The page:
The largest UK tech initial public offering (IPO) in three years was announced this week by Yorkshire-based Servelec in another move that illustrates how some of the UK's biggest technology firms are located far beyond Old Street's so-called Silicon Roundabout in East London.
Software company Servelec revealed yesterday that it is seeking a £140 million valuation on the AIM stock market, making it the largest tech floatation since PrometheanWorld completed an initial public offering in March 2010 that valued the business at £187.5 million.
Servelec CEO Alan Stubbs said: "We are very pleased to announce our intention to join the main market of the London Stock Exchange. The markets in which we operate have structural and regulatory growth drivers and we have identified numerous commercial opportunities to pursue additional growth for our business.
"The present ownership structure, as part of a larger group, places a constraint on the ability of the management team to capitalise on these exciting opportunities. An IPO is the natural next stage of development for Servelec, providing the appropriate platform to drive growth both organically and through acquisition."
Servelec, which grew out of Sheffield’s thriving steel industry in the 1970s, was bought by IT group CSE Global a decade ago but the organisation is now planning to sell its entire holding as part of the IPO.
Servelec was initially founded as a specialist for control systems in steel mills but it quickly expanded into the oil and gas and water markets. Today it develops software and hardware systems used to control the UK’s gas grid and elements of the nation’s water network. The firm's controls technology is also used by the Met Office to predict weather patterns in addition to North Sea oil and gas platforms, TV stations such as the BBC and ITV, and many of the nation’s lighthouses.
The company also operates in the health market where it designs, develops and implements software for both the mental health and community health sectors in England.
In the year ended December 31 2012, Servelec had revenues of £39.4 million giving an adjusted profit before tax of £11.9 million.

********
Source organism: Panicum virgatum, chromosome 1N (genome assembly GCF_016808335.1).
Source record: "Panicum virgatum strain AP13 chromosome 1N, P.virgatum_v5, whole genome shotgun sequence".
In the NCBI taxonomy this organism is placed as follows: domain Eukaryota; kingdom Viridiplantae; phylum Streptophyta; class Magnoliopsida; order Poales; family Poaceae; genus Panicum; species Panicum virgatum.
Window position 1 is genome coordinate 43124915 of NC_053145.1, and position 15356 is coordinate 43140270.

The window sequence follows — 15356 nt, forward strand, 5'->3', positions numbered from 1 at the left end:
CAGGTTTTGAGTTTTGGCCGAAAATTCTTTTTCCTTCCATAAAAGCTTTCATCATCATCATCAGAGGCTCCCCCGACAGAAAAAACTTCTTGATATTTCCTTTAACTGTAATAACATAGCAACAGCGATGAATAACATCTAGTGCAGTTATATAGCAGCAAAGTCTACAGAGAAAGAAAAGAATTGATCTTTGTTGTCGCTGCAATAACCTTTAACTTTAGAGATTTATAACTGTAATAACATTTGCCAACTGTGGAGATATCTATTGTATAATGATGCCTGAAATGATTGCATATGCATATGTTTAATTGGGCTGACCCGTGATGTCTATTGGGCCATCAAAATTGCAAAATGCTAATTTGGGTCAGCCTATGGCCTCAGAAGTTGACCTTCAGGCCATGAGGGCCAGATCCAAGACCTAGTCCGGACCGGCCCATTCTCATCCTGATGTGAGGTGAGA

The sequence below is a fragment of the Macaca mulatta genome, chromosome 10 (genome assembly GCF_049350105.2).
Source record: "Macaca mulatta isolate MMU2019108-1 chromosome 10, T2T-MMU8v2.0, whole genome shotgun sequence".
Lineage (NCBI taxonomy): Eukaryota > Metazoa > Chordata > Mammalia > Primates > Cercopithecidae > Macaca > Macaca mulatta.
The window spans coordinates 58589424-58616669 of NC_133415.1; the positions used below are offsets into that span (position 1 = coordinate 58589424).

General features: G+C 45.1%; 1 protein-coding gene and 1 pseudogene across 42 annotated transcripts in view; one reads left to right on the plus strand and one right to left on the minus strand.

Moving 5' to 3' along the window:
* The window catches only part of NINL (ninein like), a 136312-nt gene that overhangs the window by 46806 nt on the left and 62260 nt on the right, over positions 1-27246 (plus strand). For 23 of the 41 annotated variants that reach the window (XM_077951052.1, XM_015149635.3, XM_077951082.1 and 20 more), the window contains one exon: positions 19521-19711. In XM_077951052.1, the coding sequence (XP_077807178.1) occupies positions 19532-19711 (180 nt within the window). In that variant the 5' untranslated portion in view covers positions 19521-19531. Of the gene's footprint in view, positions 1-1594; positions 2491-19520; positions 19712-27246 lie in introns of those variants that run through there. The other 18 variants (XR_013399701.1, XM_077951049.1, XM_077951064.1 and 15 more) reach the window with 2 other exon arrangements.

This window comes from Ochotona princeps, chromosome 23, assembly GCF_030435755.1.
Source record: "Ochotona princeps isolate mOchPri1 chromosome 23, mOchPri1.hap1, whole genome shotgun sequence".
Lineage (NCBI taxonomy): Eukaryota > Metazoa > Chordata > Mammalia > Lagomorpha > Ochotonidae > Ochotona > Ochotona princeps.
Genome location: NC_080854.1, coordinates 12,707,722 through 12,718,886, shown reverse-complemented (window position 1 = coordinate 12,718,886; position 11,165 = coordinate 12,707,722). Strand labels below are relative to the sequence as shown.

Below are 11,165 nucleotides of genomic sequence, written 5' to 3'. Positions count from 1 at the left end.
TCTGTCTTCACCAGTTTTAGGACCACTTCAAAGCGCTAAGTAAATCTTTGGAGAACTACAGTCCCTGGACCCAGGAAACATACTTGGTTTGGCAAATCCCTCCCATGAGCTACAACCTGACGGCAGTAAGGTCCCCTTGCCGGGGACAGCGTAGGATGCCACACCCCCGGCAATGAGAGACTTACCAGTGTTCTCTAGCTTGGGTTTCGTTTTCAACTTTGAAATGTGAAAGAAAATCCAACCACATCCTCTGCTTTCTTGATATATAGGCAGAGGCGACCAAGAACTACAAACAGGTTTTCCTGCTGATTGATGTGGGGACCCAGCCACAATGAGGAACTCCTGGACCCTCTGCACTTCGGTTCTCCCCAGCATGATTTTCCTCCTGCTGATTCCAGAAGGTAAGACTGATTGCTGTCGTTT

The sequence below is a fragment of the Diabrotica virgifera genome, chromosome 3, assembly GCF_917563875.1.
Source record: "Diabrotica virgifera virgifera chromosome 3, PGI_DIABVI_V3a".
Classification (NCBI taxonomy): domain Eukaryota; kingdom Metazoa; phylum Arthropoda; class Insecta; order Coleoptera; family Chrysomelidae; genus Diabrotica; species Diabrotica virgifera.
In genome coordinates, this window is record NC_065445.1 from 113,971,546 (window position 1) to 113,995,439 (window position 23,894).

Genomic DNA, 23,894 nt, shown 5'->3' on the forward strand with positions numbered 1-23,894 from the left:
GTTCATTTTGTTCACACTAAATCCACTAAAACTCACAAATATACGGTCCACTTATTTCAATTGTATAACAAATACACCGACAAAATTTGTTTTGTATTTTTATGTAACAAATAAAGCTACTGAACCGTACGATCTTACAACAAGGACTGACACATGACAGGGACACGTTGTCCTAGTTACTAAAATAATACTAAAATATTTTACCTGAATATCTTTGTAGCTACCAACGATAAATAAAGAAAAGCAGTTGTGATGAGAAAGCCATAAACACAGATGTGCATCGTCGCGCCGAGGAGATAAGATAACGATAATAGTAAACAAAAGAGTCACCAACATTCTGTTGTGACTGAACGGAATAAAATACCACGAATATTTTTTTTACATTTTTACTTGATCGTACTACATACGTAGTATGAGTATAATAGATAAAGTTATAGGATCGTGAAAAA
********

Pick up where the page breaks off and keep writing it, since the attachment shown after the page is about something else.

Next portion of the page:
The company employs approximately 500 full time staff operating predominantly from offices around the UK, with the largest number based at the firm’s headquarters and engineering site in Sheffield.
London vs the rest of the UK
Much attention on the UK technology scene has been focused on London but there are other areas in the country with a sizeable technology scene.
WANDisco, another Yorkshire software firm with its roots firmly in Sheffield, floated last September and has grown tenfold since, while EMIS, a healtcare software developer just outside Leeds, has doubled in size since its listing in 2010.
Elsewhere, firms in the Cambridge tech cluser, also known as Silicon Fen, are gaining real traction. For example, remote access software start-up RealVNC could become the UK's next billion dollar tech company, while tech success stories such as ARM, Broadcom and the Raspberry Pi Foundation also operate from the region.
Manchester, Brighton, Oxford and Edinburgh are also perceived as cities with a growing technology scene.
Floatations such as that of Servelec will inevitably be perceived as a positive boost to the UK technology sector and the London Stock Exchange but they are still dwarfed by the huge floatations on Nasdaq and the New York Stock Exchange in the US.
A number of initiatives, such as Tech City UK's Future Fifty programme, have been introduced in the UK to support high growth companies and encourage them to list on London markets but some ctirics are still concerned that the UK won't be able to produce the next Facebook or Twitter.
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